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The diverse roles of the crypto exchanges raise concerns about conflict

Cryptocurrency trading platforms have a little secret: They pretend to be “exchanges” but are mostly actually brokers.

In almost every way, these digital asset exchanges are radically different from traditional stock exchanges, although they have names that suggest they are replicas of the marketplaces for stocks and other securities.

In reality – and unlike traditional exchanges – trading platforms for Bitcoin and other digital assets offer much more than just an electronic platform for investors to buy and sell securities. They take care of the custody, manage customer funds, act as counterparty for commercial transactions and – more recently – have begun to issue and borrow credits.

And according to Simon Forster and Duncan Trenholme, co-heads of digital assets at broker TP IC -: “If you have an exchange that does custody, staking, lending and borrowing. . . it looks like a broker or a bank. ”

This multifaceted role has raised concerns that platforms may not always serve the best interests of the customer. Instead of being a neutral party to transactions like an exchange, a crypto platform can trade against customers, creating a situation where one side has to win and the other has to lose – meaning retail customers run the risk of being treated unfairly will.

Risks like this have been identified in recent studies. In October, the National Bureau of Economic Research found that unlike regulated exchanges, cryptocurrency platforms have no precautions to ensure investors get the best possible price.

Anton Katz, CEO of software company Talos, says this is a problem for professional investors entering the market, as some of them have “best execution” obligations – that is, they need to execute transactions at the best possible price.

In the crypto sector, most exchanges not only offer matching services, but also custody, clearing and settlement

As a result, they feel more comfortable spreading transactions among different vendors in order to minimize conflicts of interest and the magnitude of the impact if a platform breaks down or is hacked.

“In the crypto sector, most exchanges not only offer matching services, but also custody, clearing and settlement, to name just a few,” emphasizes Katz. “That means that in reality they are more like a [traditional] Broker, as a customer effectively competes against the exchange itself in a trade, in contrast to another customer of the exchange.

And crypto exchanges do this with little, if any, regulatory oversight. Policy makers say this becomes an issue with the ever-increasing financial and stability risks in a $ 2 trillion market today. Many are making concerted efforts to bring the mushroom industry under supervision.

As the largest owners of Bitcoin and other major digital assets, the exchanges, along with the “miners” who create new currency units, are among the most influential players in the crypto world.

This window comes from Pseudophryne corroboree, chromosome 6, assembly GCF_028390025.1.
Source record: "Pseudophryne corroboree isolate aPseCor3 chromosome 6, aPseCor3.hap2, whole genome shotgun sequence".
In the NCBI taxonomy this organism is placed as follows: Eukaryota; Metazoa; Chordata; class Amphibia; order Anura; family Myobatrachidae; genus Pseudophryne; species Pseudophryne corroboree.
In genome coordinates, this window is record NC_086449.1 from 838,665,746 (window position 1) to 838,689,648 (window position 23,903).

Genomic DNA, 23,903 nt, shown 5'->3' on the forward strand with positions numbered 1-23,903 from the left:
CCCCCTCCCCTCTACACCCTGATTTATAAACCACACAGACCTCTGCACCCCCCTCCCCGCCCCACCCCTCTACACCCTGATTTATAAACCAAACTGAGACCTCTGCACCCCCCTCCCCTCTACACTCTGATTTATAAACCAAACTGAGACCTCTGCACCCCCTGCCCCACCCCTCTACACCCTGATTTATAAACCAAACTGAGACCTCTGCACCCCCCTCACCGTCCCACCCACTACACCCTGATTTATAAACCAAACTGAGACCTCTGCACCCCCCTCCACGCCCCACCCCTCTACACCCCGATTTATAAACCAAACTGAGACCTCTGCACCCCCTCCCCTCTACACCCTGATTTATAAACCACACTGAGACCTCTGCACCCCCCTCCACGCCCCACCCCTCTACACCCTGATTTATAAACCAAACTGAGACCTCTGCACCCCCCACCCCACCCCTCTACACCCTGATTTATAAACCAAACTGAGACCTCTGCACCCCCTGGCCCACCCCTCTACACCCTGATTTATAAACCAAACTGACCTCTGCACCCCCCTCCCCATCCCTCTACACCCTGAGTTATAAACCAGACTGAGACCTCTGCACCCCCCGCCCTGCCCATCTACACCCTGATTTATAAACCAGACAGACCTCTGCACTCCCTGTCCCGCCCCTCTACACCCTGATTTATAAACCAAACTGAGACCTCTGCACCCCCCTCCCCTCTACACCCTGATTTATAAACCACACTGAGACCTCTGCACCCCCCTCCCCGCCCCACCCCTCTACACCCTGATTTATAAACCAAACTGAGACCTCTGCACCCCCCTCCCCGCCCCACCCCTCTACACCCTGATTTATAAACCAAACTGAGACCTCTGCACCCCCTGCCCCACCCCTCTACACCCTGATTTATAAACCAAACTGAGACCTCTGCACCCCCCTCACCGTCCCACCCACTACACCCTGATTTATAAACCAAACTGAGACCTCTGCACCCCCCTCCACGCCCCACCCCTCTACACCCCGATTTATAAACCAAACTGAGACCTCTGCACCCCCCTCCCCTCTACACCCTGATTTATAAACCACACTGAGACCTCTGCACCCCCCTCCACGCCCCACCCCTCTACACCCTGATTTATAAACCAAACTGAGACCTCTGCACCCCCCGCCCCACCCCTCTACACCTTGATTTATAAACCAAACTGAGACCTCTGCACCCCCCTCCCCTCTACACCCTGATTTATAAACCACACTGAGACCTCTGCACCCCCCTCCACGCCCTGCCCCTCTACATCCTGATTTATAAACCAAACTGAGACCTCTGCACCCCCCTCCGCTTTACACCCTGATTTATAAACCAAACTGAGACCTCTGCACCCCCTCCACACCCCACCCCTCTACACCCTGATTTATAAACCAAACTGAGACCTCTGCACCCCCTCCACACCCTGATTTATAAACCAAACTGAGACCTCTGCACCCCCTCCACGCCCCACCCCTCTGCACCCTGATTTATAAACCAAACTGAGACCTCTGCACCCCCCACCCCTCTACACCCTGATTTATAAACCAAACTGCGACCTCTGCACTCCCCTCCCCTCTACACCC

They hold customers’ money and require traders to post money to fund the trade in advance. They regulate trades and make sure all parties get paid. But they do so in an environment where hacks are rampant and transparency about prices and what is h -pening in the exchange is almost nil.

Regulators have been aware of the problem for a number of years. Ashley Alder, chief executive of Hong Kong’s Securities and Futures Commission, said in a 2018 speech that crypto exchanges can act both as agents for their clients and as their own self-interest in trading – making it difficult to deal with major conflicts of interest detect and monitor. He added that investors also face “additional vulnerabilities” because they are trading directly with these platforms, not through an intermediary.

“These are activities of particular interest to securities regulators as, on the surface, these platforms mimic conventional funds and exchanges,” said Alder. He also noted that the safekeeping of investors’ funds was a “primary concern”.

Last year, the Hong Kong regulator ruled that all of these platforms must register with them, prompting FTX and others to seek a warmer regulatory climate in the Caribbean islands.

For traditional exchanges, the huge sums of money amassed by crypto startups in a short space of time have made it difficult to withstand digital assets as a potential market. They also hope that their background in regulated markets will give them an advantage.

$ 2 trillion

Size of the Crypto Assets Market

Jürg Schneider, Head of Media Relations at the Swiss stock exchange operator SIX, hinted at this when he received official  -proval to introduce a digital asset platform in September.

“We are a globally recognized and regulated stock exchange,” he said. “All of this represents a completely different construct than the crypto trading exchanges currently on the market. From a regulatory point of view, they are not viewed as stock exchanges. ”

But while cryptocurrency platforms face fewer challenges from regulators, they have other pesky interest groups to deal with: retail customers.

“The reality [is] dissatisfied customers are just a few clicks away from transferring their assets to a competitor, ”notes Fadi Aboualfa, research director at the London-based digital infrastructure provider Copper.

As regulation intensifies and competition from established exchanges intensifies, the ability of investors to move around freely could be the biggest test for digital startups.

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